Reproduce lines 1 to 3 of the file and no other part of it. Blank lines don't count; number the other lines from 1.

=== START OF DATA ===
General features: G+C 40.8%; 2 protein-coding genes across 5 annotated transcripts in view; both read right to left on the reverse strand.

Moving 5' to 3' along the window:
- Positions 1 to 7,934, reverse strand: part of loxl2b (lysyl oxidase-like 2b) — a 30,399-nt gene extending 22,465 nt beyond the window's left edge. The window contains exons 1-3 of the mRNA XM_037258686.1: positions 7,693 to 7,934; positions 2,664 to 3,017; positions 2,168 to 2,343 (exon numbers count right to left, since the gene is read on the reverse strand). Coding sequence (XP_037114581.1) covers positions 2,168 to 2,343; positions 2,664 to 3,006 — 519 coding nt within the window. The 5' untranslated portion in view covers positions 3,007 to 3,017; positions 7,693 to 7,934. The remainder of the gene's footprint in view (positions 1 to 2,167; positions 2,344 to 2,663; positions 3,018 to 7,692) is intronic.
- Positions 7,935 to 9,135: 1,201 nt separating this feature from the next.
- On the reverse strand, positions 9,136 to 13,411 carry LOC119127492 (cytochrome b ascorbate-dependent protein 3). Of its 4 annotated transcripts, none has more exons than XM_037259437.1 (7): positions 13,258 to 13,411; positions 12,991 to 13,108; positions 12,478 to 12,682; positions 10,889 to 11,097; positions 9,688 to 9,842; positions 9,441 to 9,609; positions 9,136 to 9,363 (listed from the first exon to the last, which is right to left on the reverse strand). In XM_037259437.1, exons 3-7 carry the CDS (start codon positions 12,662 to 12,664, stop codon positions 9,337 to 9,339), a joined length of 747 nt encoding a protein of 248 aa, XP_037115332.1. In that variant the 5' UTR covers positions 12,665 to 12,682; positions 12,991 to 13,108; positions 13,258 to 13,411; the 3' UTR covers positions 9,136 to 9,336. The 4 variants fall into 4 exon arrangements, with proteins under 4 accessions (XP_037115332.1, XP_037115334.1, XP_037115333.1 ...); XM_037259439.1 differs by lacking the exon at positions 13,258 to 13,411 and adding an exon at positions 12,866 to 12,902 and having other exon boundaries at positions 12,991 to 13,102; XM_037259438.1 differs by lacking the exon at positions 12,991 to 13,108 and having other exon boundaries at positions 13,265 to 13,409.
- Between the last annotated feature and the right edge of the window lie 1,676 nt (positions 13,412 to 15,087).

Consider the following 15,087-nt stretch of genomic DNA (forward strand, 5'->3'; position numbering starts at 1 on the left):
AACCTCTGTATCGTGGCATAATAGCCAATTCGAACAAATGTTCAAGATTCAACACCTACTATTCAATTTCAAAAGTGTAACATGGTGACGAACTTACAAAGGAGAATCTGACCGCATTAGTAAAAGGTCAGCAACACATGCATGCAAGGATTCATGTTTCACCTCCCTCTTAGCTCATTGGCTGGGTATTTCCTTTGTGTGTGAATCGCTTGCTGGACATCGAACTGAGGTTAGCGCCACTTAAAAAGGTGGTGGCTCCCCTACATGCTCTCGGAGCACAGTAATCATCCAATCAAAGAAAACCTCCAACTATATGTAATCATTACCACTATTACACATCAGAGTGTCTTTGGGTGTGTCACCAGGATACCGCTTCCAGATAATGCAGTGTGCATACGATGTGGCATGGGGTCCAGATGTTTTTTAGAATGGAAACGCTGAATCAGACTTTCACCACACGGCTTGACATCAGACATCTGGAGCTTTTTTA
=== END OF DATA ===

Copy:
General features: G+C 40.8%; 2 protein-coding genes across 5 annotated transcripts in view; both read right to left on the reverse strand.

Moving 5' to 3' along the window:
- Positions 1 to 7,934, reverse strand: part of loxl2b (lysyl oxidase-like 2b) — a 30,399-nt gene extending 22,465 nt beyond the window's left edge. The window contains exons 1-3 of the mRNA XM_037258686.1: positions 7,693 to 7,934; positions 2,664 to 3,017; positions 2,168 to 2,343 (exon numbers count right to left, since the gene is read on the reverse strand). Coding sequence (XP_037114581.1) covers positions 2,168 to 2,343; positions 2,664 to 3,006 — 519 coding nt within the window. The 5' untranslated portion in view covers positions 3,007 to 3,017; positions 7,693 to 7,934. The remainder of the gene's footprint in view (positions 1 to 2,167; positions 2,344 to 2,663; positions 3,018 to 7,692) is intronic.